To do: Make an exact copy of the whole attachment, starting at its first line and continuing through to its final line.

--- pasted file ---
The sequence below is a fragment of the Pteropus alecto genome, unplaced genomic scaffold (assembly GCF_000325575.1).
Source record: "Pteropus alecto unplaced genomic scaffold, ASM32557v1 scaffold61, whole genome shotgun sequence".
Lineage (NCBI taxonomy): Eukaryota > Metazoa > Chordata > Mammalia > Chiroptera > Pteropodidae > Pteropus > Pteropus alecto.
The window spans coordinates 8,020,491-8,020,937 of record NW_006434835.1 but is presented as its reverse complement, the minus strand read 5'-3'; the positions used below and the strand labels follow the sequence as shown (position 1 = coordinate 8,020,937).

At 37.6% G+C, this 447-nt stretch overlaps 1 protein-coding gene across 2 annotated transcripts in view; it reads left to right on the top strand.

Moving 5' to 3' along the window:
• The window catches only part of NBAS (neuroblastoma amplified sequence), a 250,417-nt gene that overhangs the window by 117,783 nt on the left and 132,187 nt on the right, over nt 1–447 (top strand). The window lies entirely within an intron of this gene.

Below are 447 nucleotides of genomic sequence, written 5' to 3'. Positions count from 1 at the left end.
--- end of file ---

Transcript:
The sequence below is a fragment of the Pteropus alecto genome, unplaced genomic scaffold (assembly GCF_000325575.1).
Source record: "Pteropus alecto unplaced genomic scaffold, ASM32557v1 scaffold61, whole genome shotgun sequence".
Lineage (NCBI taxonomy): Eukaryota > Metazoa > Chordata > Mammalia > Chiroptera > Pteropodidae > Pteropus > Pteropus alecto.
The window spans coordinates 8,020,491-8,020,937 of record NW_006434835.1 but is presented as its reverse complement, the minus strand read 5'-3'; the positions used below and the strand labels follow the sequence as shown (position 1 = coordinate 8,020,937).

At 37.6% G+C, this 447-nt stretch overlaps 1 protein-coding gene across 2 annotated transcripts in view; it reads left to right on the top strand.

Moving 5' to 3' along the window:
• The window catches only part of NBAS (neuroblastoma amplified sequence), a 250,417-nt gene that overhangs the window by 117,783 nt on the left and 132,187 nt on the right, over nt 1–447 (top strand). The window lies entirely within an intron of this gene.

Below are 447 nucleotides of genomic sequence, written 5' to 3'. Positions count from 1 at the left end.